“There is a huge regulatory landscape you need to navigate. But we successful entrepreneurs take on the big challenges,” Ciachurski says.

Captiva Verde was founded in 2014 and is certified by the United States Department of Agriculture (USDA).

Ciachurski’s team now farms 3,700 acres, the majority of which is leased, and the group is looking to add another 2,270 acres in the southwest US for organic cultivation.

The farmland is managed by a team with extensive experience in organic vegetable farming, food processing, clean energy and land development in California and Arizona.

The isolated fields in Arizona, Imperial Valley and Tehachapi are all at different elevations for production synched to optimal climate conditions, allowing for 365 day a year harvesting and crop rotation.

If the vision above is one of man in harmony with his environment, then the state of California, with some 20,000 organic farms, reveals what happens when agriculture of this sort is done on an industrial scale.

A big risk with big money

It has been a challenge for Captiva Verde, not just meeting the exacting farming standards, but winning over retailers.

“The certification program in California is so tough. The reality of organics is that the standards are way beyond what you’d call sustainable,” said Ciachurski.

“The US is a very litigious place, California especially so. There is a very large and robust food safety program. You want to make sure the buyers know you have a top rated food certification.”

Scrutiny was intense to gain National Organic Program certification. And meeting the food standards and safety criteria can be very costly, which is often a deterrent or inhibitor to smaller, less well-funded groups.

How many small businesses could fund a four-mile fence to avoid cross-contamination from animals? Captiva was forced to bear these costs to gain USDA certification for just one 600-acre farm.

“We take 300 tissue samples per acre to test for bacteria,” states Ciachurski.

“All this can be a big setback for the smaller guys, who often have to sell at the farmers market because the big end retailers would not find their standards remotely adequate to get onto their shelves.

“That’s why you have to raise the capital; it’s a big risk with big money at the start.”

Captiva also had to convince potential buyers of produce that its farms were capable of producing enough to meet the demand from retailers such as Whole Foods and Trader Joe’s.

It was stuck for five months in the spot market, where prices fluctuate minute to minute, while it proved its output was reliable.

“The risk is no one will buy from you until you can prove to them you can grow big quantities. At one time US $9 million worth of supply had to be re-ploughed back into the ground,” Ciachurski laments.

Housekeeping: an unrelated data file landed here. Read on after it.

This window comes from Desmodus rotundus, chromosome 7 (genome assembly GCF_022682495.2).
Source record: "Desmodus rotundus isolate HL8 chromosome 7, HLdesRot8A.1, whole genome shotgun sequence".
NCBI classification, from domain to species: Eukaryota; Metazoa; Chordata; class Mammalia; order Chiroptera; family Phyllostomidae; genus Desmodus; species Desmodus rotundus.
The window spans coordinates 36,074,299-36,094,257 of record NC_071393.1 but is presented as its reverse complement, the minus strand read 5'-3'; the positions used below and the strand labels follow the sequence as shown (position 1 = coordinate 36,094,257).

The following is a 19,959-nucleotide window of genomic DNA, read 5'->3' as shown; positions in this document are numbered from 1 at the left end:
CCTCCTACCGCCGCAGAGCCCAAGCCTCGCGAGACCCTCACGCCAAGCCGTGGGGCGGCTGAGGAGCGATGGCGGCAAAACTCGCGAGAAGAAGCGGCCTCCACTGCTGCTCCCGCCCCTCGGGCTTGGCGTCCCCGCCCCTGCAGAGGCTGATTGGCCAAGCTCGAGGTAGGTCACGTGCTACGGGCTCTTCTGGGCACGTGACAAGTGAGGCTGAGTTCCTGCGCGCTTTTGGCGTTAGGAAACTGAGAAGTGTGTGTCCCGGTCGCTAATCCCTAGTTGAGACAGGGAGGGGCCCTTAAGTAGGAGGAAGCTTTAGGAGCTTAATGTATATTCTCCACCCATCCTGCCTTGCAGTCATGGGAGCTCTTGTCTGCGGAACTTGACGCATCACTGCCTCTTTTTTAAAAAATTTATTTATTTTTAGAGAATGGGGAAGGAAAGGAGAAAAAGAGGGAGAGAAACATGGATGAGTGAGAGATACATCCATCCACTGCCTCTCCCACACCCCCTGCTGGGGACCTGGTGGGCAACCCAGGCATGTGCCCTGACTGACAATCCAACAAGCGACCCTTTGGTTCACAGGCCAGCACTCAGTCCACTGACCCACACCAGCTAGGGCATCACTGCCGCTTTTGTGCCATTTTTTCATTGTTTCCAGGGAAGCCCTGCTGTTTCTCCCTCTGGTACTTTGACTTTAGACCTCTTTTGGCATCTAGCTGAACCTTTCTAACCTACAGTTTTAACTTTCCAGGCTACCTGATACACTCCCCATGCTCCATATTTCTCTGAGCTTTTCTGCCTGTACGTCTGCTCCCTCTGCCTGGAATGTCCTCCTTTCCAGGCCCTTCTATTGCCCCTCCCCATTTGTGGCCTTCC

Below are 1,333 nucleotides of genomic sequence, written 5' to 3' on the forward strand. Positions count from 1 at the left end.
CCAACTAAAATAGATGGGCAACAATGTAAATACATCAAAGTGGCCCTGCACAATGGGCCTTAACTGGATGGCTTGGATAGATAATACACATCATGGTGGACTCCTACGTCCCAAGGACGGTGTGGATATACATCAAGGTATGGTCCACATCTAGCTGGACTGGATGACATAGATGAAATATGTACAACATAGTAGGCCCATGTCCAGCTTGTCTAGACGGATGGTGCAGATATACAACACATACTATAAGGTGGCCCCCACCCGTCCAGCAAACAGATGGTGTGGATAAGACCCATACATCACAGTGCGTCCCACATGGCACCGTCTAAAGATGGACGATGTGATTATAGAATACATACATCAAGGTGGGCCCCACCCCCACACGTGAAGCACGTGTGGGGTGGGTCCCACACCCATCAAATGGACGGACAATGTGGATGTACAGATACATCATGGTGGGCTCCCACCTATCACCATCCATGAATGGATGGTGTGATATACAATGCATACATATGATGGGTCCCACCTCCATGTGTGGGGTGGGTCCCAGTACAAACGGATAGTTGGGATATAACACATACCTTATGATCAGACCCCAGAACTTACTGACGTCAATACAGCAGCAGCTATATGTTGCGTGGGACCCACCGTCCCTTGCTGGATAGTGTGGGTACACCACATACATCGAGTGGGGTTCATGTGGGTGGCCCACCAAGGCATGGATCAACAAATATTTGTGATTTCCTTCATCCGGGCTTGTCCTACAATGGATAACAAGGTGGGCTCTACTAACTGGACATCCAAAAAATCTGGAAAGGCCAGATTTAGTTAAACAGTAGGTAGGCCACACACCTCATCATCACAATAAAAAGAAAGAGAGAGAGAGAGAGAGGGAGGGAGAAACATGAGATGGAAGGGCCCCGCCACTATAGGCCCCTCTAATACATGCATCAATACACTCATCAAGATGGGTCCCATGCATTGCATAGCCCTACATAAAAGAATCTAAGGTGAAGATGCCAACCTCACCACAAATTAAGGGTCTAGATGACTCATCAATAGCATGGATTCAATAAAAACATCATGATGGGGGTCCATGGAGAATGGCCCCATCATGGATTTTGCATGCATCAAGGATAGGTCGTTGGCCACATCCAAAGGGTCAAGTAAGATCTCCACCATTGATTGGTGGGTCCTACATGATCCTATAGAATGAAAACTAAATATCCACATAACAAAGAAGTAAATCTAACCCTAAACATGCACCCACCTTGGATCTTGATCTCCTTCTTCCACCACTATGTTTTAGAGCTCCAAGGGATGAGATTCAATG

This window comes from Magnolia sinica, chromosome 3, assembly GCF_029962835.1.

It’s only really in the last month Captiva has found itself in the happy position of selling all its production on contract.

“That means that everything we grew already had a buyer by the time it goes in the ground,” adds Ciachurski.

So what does the future hold?

“Tremendous growth,” Ciachurski says.

The organic vegetable market is worth around US $35 billion a year and is expanding at some 12-15% annually. That rate is forecast for the next 10 years.

Captiva, meanwhile, is making remarkable financial headway.

In 2015 it reported US $9 million of losses. By November it was producing US $500,000 a week worth of vegetables but selling it at only $200,000.

As of 8 May, Captiva has 455,000 pounds of produce a week fully contracted, which brings in US $570,000 a week in sales (the equivalent of almost CDN $30 million of annual sales).

“We are the only company that even has those kinds of revenues on the CSE and the only publicly traded 100% organic farming company,” he points out.

Further expansion is on the books as Captiva looks to some strategic acquisitions.

The company announced last month that it was considering buying two companies – a large food broker and a substantial salad making operation – to expand right through the organic produce supply chain.

The acquisitions will add a further US $13 million of sales a year for the group.

“We’re a growing company in a growing market. Since October 2015 we started from zero sales to now US $1 million a month. Now, as of May, we are moving to US $2.5 million a month,” explains Ciachurski.

“We are fast making money in a dynamically growing sector, and that’s what investors want to see.”

Learn more about Captiva Verde Industries Ltd. at http://www.veg.net/ and on the CSE website at http://thecse.com/en/listings/diversified-industries/captiva-verde-industries-ltd

Laguna Blends – Combines Unique Product, Technology Edge to Put Own Spin on Network Marketing

This story was originally published at www.proactiveinvestors.com on May 25, 2016 and featured in The CSE Quarterly.